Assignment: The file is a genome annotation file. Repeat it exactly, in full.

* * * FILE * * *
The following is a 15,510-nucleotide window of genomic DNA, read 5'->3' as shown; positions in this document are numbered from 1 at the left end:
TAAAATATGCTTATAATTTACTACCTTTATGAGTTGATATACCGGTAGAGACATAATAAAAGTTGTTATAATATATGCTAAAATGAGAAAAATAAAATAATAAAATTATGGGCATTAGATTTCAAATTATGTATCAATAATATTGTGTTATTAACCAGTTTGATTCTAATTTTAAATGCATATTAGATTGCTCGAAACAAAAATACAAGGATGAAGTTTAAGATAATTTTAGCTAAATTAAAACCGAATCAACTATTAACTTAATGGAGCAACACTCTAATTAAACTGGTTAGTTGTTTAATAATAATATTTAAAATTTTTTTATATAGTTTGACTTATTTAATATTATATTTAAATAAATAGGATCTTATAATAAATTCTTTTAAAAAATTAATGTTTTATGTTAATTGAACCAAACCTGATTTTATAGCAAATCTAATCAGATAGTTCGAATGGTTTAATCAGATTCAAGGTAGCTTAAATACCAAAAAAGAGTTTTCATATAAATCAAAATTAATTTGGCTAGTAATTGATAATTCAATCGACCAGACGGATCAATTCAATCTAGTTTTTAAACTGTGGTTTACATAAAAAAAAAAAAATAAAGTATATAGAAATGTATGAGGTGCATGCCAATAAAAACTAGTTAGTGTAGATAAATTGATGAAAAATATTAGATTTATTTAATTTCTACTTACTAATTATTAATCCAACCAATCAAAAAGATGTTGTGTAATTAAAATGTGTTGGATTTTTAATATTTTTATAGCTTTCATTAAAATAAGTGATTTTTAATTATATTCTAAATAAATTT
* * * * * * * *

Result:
The following is a 15,510-nucleotide window of genomic DNA, read 5'->3' as shown; positions in this document are numbered from 1 at the left end:
TAAAATATGCTTATAATTTACTACCTTTATGAGTTGATATACCGGTAGAGACATAATAAAAGTTGTTATAATATATGCTAAAATGAGAAAAATAAAATAATAAAATTATGGGCATTAGATTTCAAATTATGTATCAATAATATTGTGTTATTAACCAGTTTGATTCTAATTTTAAATGCATATTAGATTGCTCGAAACAAAAATACAAGGATGAAGTTTAAGATAATTTTAGCTAAATTAAAACCGAATCAACTATTAACTTAATGGAGCAACACTCTAATTAAACTGGTTAGTTGTTTAATAATAATATTTAAAATTTTTTTATATAGTTTGACTTATTTAATATTATATTTAAATAAATAGGATCTTATAATAAATTCTTTTAAAAAATTAATGTTTTATGTTAATTGAACCAAACCTGATTTTATAGCAAATCTAATCAGATAGTTCGAATGGTTTAATCAGATTCAAGGTAGCTTAAATACCAAAAAAGAGTTTTCATATAAATCAAAATTAATTTGGCTAGTAATTGATAATTCAATCGACCAGACGGATCAATTCAATCTAGTTTTTAAACTGTGGTTTACATAAAAAAAAAAAAATAAAGTATATAGAAATGTATGAGGTGCATGCCAATAAAAACTAGTTAGTGTAGATAAATTGATGAAAAATATTAGATTTATTTAATTTCTACTTACTAATTATTAATCCAACCAATCAAAAAGATGTTGTGTAATTAAAATGTGTTGGATTTTTAATATTTTTATAGCTTTCATTAAAATAAGTGATTTTTAATTATATTCTAAATAAATTT